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We denote the map more formally as \text{Ind}^G_H. While fairly obvious we prove the following fact: namely, if f\in\text{Cl}(H) define f^\circ\in\mathcal{A}(G) by f^\circ(h)=h if h\in H and 0 otherwise. Then,

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Theorem: Let the map \text{Ind}^G_H:\text{Cl}(H)\to\text{Cl}(G) be as above, then for any transveral \mathscr{T} of G/H and any f\in\text{Cl}(H) one has

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\displaystyle \text{Ind}^G_H(f)(g)=\sum_{t\in\mathscr{T}}f^\circ\left(t^{-1}gt\right)

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Proof: We merely note that by definition

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\displaystyle f=\sum_{\alpha\in\mathcal{H}}z^{(\alpha)}\chi^{(\alpha)}

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for some z^{(\alpha)}\in\mathbb{C}. Thus, by definition

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\displaystyle \begin{aligned}\text{Ind}^G_H(f)(g) &=\sum_{\alpha\in\widehat{G}}z^{(\alpha)}\text{Ind}^G_H\left(\chi^{(\alpha)}\right)\\ &=\sum_{\alpha\in\widehat{H}}z^{(\alpha)}\sum_{t\in\mathscr{T}}\left(\chi^{(\alpha)}\right)^\circ\left(t^{-1}gt\right)\\ &=\sum_{t\in\mathscr{T}}\sum_{\alpha\in\widehat{H}}z^{(\alpha)}\left(\chi^{(\alpha)}\right)^\circ\left(t^{-1}gt\right)\end{aligned}\quad\quad\mathbf{(1)}

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Note though that if k\in H that

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\displaystyle \sum_{\alpha\in\widehat{H}}z^{(\alpha)}\left(\chi^{(\alpha)}\right)^\circ(k)=\sum_{\alpha\in\widehat{H}}z^{(\alpha)}\chi^{(\alpha)}(k)=f(k)

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and if k\notin H then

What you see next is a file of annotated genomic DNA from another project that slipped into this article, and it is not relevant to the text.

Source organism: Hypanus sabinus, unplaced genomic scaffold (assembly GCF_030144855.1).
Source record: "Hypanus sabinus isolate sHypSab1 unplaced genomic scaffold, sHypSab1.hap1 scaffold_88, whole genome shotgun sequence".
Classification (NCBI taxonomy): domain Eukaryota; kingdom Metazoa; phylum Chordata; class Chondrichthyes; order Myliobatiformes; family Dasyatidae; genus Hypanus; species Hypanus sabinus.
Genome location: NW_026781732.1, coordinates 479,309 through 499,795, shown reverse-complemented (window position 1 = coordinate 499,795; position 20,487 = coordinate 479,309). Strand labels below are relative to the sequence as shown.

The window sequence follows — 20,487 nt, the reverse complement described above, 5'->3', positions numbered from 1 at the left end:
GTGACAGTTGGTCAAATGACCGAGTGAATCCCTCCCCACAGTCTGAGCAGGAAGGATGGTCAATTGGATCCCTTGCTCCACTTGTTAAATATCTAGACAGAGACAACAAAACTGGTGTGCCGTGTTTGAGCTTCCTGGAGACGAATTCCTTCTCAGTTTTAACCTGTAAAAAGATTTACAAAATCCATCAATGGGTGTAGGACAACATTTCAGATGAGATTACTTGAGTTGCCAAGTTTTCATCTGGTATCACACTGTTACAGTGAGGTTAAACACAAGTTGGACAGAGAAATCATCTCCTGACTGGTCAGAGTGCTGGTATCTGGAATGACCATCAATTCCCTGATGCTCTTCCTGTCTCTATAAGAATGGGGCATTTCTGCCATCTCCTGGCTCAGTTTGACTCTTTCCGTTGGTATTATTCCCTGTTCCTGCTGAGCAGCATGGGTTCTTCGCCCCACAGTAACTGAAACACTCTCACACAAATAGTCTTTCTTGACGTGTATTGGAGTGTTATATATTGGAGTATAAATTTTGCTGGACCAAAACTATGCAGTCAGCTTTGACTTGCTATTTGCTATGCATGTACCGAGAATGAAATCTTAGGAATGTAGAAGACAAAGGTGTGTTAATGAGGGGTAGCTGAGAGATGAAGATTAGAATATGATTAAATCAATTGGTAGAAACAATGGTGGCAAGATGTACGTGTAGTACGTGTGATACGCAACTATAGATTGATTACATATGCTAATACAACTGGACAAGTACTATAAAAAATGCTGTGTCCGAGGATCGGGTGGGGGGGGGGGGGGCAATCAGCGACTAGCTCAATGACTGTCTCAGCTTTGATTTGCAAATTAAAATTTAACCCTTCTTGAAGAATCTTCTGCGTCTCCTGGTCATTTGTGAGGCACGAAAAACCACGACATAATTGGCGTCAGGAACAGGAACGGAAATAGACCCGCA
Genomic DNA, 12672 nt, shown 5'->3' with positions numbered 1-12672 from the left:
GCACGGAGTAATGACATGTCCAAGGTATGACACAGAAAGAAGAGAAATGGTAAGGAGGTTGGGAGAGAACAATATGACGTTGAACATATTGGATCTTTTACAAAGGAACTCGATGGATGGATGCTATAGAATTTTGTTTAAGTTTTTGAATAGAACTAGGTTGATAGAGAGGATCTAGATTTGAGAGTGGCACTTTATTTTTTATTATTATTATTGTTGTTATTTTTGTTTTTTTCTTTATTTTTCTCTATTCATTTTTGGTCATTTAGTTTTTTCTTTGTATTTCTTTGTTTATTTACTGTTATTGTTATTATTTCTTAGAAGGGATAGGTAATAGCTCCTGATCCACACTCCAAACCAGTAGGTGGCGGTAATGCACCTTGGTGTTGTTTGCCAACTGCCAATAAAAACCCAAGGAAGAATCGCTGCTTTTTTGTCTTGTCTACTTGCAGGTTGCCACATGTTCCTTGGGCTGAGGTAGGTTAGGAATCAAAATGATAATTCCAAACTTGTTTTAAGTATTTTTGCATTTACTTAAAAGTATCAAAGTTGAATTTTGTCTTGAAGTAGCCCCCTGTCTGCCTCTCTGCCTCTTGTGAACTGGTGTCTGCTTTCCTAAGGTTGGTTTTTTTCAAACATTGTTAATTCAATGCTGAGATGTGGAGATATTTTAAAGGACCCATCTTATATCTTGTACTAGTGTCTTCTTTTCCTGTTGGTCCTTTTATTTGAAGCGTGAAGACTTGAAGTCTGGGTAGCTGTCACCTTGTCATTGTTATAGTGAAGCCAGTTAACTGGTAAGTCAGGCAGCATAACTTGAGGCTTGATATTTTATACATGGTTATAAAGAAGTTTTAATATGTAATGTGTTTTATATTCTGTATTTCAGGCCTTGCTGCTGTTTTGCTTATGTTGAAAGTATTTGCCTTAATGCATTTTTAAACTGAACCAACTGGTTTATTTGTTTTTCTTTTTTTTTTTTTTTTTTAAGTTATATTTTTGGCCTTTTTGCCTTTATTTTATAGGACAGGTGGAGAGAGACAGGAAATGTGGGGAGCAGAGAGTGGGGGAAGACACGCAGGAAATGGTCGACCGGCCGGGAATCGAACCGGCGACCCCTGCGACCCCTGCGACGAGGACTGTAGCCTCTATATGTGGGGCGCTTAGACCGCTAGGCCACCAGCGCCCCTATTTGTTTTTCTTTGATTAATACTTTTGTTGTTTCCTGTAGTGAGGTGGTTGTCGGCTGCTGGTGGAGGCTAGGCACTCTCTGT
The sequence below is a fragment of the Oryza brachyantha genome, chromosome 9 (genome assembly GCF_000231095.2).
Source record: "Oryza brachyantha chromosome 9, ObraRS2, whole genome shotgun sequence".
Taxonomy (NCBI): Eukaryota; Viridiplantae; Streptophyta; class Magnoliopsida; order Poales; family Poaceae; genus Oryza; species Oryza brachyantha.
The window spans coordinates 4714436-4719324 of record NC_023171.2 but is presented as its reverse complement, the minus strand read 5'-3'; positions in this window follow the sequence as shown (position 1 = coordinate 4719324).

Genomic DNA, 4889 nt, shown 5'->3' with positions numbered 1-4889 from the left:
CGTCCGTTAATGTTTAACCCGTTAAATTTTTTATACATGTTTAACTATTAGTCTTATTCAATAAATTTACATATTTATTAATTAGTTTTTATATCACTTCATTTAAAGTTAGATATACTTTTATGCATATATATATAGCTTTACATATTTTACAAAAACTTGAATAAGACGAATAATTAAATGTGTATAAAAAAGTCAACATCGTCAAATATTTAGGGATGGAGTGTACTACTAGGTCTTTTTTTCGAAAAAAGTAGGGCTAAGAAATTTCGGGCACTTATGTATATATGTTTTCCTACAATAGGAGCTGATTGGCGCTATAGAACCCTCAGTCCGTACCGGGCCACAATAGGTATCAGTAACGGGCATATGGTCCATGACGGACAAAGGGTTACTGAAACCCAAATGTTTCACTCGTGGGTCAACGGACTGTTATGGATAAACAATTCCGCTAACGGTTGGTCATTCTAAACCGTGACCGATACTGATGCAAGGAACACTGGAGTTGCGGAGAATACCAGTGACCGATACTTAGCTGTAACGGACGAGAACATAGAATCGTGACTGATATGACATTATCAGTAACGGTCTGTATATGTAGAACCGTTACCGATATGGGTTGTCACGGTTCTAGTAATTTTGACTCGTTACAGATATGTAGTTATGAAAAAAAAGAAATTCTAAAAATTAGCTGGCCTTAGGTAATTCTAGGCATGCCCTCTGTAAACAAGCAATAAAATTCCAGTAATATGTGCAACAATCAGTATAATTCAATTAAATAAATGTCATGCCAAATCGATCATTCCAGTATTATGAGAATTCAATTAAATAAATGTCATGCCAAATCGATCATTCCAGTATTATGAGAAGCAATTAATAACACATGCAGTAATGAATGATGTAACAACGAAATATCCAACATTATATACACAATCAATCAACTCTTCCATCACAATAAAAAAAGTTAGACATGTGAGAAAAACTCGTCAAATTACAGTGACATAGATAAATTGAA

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\displaystyle \sum_{\alpha\in\widehat{H}}z^{(\alpha)}\left(\chi^{(\alpha)}\right)^{\circ} (k)=0=f(k)

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and thus

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\displaystyle f^\circ=\sum_{\alpha\in\widehat{H}}z^{(\alpha)}\left(\chi^{(\alpha)}\right)^\circ

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the result then follows from \mathbf{(1)}. \blacksquare

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References:

1. Simon, Barry. Representations of Finite and Compact Groups. Providence, RI: American Math. Soc., 1996. Print.

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April 27, 2011 - Posted by | Algebra, Representation Theory | , , , , , , ,

3 Comments »

  1. […] Point of Post: This is a continuation of this post. […]

    Pingback by Induced Class Functions and the Space of Integral Class Functions (Pt. II) « Abstract Nonsense | April 27, 2011 | Reply

  2. […] Let and be arbitrary and we recall that if we fix some transveral for […]

    Pingback by Frobenius Reciprocity « Abstract Nonsense | May 1, 2011 | Reply

  3. […] in our recent discussion of the induction map and a very obvious question is…what happens if we compose the two maps? […]

    Pingback by Composition of the Restriction Map and the Induction Map « Abstract Nonsense | May 4, 2011 | Reply